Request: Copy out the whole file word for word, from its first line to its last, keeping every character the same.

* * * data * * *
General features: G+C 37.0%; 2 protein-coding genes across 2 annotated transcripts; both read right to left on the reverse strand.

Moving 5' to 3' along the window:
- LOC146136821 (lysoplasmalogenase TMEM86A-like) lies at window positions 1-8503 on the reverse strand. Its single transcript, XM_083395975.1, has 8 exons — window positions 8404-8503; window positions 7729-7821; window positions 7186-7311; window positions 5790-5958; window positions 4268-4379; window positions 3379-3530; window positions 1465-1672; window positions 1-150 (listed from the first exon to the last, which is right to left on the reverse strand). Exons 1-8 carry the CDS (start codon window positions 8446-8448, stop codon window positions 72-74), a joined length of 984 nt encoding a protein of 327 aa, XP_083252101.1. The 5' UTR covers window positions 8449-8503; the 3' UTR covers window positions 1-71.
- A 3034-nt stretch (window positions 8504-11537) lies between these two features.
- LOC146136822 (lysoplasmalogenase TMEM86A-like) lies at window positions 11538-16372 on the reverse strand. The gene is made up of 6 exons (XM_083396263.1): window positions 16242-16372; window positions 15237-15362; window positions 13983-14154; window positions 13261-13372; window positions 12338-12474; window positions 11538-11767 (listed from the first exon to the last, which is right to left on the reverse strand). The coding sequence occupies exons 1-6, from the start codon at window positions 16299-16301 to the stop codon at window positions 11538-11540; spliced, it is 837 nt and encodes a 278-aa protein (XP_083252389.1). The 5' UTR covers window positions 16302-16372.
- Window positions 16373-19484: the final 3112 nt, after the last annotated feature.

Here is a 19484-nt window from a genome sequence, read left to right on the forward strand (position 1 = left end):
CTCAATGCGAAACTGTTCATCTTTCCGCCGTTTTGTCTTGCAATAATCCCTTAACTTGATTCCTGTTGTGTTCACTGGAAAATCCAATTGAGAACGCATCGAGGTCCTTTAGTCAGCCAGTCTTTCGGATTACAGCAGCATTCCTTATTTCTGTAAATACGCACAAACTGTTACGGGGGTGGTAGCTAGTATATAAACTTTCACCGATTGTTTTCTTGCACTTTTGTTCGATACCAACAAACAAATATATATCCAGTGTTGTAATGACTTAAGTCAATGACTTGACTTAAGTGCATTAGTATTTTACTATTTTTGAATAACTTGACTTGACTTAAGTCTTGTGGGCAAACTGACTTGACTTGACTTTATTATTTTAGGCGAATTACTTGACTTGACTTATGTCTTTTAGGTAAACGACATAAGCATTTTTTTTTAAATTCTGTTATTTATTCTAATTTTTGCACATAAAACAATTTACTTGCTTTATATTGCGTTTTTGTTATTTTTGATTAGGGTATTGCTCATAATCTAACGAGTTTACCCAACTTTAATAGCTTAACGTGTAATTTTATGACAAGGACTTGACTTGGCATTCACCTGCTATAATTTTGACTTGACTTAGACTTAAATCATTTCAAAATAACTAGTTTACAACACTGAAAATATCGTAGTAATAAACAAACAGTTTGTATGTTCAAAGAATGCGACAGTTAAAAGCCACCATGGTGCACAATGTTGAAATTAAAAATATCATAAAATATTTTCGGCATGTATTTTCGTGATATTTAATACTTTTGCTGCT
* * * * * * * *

General features: G+C 37.0%; 2 protein-coding genes across 2 annotated transcripts; both read right to left on the reverse strand.

Moving 5' to 3' along the window:
- LOC146136821 (lysoplasmalogenase TMEM86A-like) lies at window positions 1-8503 on the reverse strand. Its single transcript, XM_083395975.1, has 8 exons — window positions 8404-8503; window positions 7729-7821; window positions 7186-7311; window positions 5790-5958; window positions 4268-4379; window positions 3379-3530; window positions 1465-1672; window positions 1-150 (listed from the first exon to the last, which is right to left on the reverse strand). Exons 1-8 carry the CDS (start codon window positions 8446-8448, stop codon window positions 72-74), a joined length of 984 nt encoding a protein of 327 aa, XP_083252101.1. The 5' UTR covers window positions 8449-8503; the 3' UTR covers window positions 1-71.
- A 3034-nt stretch (window positions 8504-11537) lies between these two features.
- LOC146136822 (lysoplasmalogenase TMEM86A-like) lies at window positions 11538-16372 on the reverse strand. The gene is made up of 6 exons (XM_083396263.1): window positions 16242-16372; window positions 15237-15362; window positions 13983-14154; window positions 13261-13372; window positions 12338-12474; window positions 11538-11767 (listed from the first exon to the last, which is right to left on the reverse strand). The coding sequence occupies exons 1-6, from the start codon at window positions 16299-16301 to the stop codon at window positions 11538-11540; spliced, it is 837 nt and encodes a 278-aa protein (XP_083252389.1). The 5' UTR covers window positions 16302-16372.
- Window positions 16373-19484: the final 3112 nt, after the last annotated feature.

Here is a 19484-nt window from a genome sequence, read left to right on the forward strand (position 1 = left end):
CTCAATGCGAAACTGTTCATCTTTCCGCCGTTTTGTCTTGCAATAATCCCTTAACTTGATTCCTGTTGTGTTCACTGGAAAATCCAATTGAGAACGCATCGAGGTCCTTTAGTCAGCCAGTCTTTCGGATTACAGCAGCATTCCTTATTTCTGTAAATACGCACAAACTGTTACGGGGGTGGTAGCTAGTATATAAACTTTCACCGATTGTTTTCTTGCACTTTTGTTCGATACCAACAAACAAATATATATCCAGTGTTGTAATGACTTAAGTCAATGACTTGACTTAAGTGCATTAGTATTTTACTATTTTTGAATAACTTGACTTGACTTAAGTCTTGTGGGCAAACTGACTTGACTTGACTTTATTATTTTAGGCGAATTACTTGACTTGACTTATGTCTTTTAGGTAAACGACATAAGCATTTTTTTTTAAATTCTGTTATTTATTCTAATTTTTGCACATAAAACAATTTACTTGCTTTATATTGCGTTTTTGTTATTTTTGATTAGGGTATTGCTCATAATCTAACGAGTTTACCCAACTTTAATAGCTTAACGTGTAATTTTATGACAAGGACTTGACTTGGCATTCACCTGCTATAATTTTGACTTGACTTAGACTTAAATCATTTCAAAATAACTAGTTTACAACACTGAAAATATCGTAGTAATAAACAAACAGTTTGTATGTTCAAAGAATGCGACAGTTAAAAGCCACCATGGTGCACAATGTTGAAATTAAAAATATCATAAAATATTTTCGGCATGTATTTTCGTGATATTTAATACTTTTGCTGCT